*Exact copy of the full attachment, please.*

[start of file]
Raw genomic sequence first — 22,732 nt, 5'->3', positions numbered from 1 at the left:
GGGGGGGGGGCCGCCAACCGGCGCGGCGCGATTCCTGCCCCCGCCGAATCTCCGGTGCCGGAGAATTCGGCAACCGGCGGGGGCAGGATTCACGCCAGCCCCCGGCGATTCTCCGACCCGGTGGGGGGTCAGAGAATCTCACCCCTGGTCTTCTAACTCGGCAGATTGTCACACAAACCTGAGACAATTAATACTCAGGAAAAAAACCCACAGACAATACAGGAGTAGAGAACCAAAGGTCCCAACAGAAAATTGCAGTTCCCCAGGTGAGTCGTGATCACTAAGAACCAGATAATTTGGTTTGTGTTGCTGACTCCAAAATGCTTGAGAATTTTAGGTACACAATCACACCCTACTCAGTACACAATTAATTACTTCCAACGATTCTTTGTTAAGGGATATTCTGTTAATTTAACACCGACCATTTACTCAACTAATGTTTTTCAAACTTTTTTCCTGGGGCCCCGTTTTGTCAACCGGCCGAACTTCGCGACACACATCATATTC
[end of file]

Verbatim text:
Raw genomic sequence first — 22,732 nt, 5'->3', positions numbered from 1 at the left:
GGGGGGGGGGCCGCCAACCGGCGCGGCGCGATTCCTGCCCCCGCCGAATCTCCGGTGCCGGAGAATTCGGCAACCGGCGGGGGCAGGATTCACGCCAGCCCCCGGCGATTCTCCGACCCGGTGGGGGGTCAGAGAATCTCACCCCTGGTCTTCTAACTCGGCAGATTGTCACACAAACCTGAGACAATTAATACTCAGGAAAAAAACCCACAGACAATACAGGAGTAGAGAACCAAAGGTCCCAACAGAAAATTGCAGTTCCCCAGGTGAGTCGTGATCACTAAGAACCAGATAATTTGGTTTGTGTTGCTGACTCCAAAATGCTTGAGAATTTTAGGTACACAATCACACCCTACTCAGTACACAATTAATTACTTCCAACGATTCTTTGTTAAGGGATATTCTGTTAATTTAACACCGACCATTTACTCAACTAATGTTTTTCAAACTTTTTTCCTGGGGCCCCGTTTTGTCAACCGGCCGAACTTCGCGACACACATCATATTC